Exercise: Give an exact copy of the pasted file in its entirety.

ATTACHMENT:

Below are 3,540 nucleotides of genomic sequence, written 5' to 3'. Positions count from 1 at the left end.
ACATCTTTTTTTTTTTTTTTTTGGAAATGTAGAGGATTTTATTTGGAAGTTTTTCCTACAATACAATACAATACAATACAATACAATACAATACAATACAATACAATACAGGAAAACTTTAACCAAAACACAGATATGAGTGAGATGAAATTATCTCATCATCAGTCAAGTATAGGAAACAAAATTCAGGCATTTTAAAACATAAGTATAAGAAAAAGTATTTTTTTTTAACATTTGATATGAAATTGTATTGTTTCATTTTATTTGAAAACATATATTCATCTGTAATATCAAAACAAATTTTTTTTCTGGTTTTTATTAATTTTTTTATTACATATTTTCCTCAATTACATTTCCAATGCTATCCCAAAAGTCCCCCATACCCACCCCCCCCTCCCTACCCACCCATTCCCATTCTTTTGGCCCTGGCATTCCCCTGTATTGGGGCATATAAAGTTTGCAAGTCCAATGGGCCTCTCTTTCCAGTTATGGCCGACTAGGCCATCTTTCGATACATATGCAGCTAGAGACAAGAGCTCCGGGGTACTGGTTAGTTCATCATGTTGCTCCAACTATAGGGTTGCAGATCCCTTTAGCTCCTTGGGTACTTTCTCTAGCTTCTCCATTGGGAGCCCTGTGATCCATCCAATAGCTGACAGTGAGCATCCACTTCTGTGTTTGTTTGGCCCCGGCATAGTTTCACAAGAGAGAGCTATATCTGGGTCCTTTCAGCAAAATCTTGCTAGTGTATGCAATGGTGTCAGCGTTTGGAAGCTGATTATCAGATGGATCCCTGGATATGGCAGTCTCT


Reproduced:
Below are 3,540 nucleotides of genomic sequence, written 5' to 3'. Positions count from 1 at the left end.
ACATCTTTTTTTTTTTTTTTTTGGAAATGTAGAGGATTTTATTTGGAAGTTTTTCCTACAATACAATACAATACAATACAATACAATACAATACAATACAATACAATACAGGAAAACTTTAACCAAAACACAGATATGAGTGAGATGAAATTATCTCATCATCAGTCAAGTATAGGAAACAAAATTCAGGCATTTTAAAACATAAGTATAAGAAAAAGTATTTTTTTTTAACATTTGATATGAAATTGTATTGTTTCATTTTATTTGAAAACATATATTCATCTGTAATATCAAAACAAATTTTTTTTCTGGTTTTTATTAATTTTTTTATTACATATTTTCCTCAATTACATTTCCAATGCTATCCCAAAAGTCCCCCATACCCACCCCCCCCTCCCTACCCACCCATTCCCATTCTTTTGGCCCTGGCATTCCCCTGTATTGGGGCATATAAAGTTTGCAAGTCCAATGGGCCTCTCTTTCCAGTTATGGCCGACTAGGCCATCTTTCGATACATATGCAGCTAGAGACAAGAGCTCCGGGGTACTGGTTAGTTCATCATGTTGCTCCAACTATAGGGTTGCAGATCCCTTTAGCTCCTTGGGTACTTTCTCTAGCTTCTCCATTGGGAGCCCTGTGATCCATCCAATAGCTGACAGTGAGCATCCACTTCTGTGTTTGTTTGGCCCCGGCATAGTTTCACAAGAGAGAGCTATATCTGGGTCCTTTCAGCAAAATCTTGCTAGTGTATGCAATGGTGTCAGCGTTTGGAAGCTGATTATCAGATGGATCCCTGGATATGGCAGTCTCT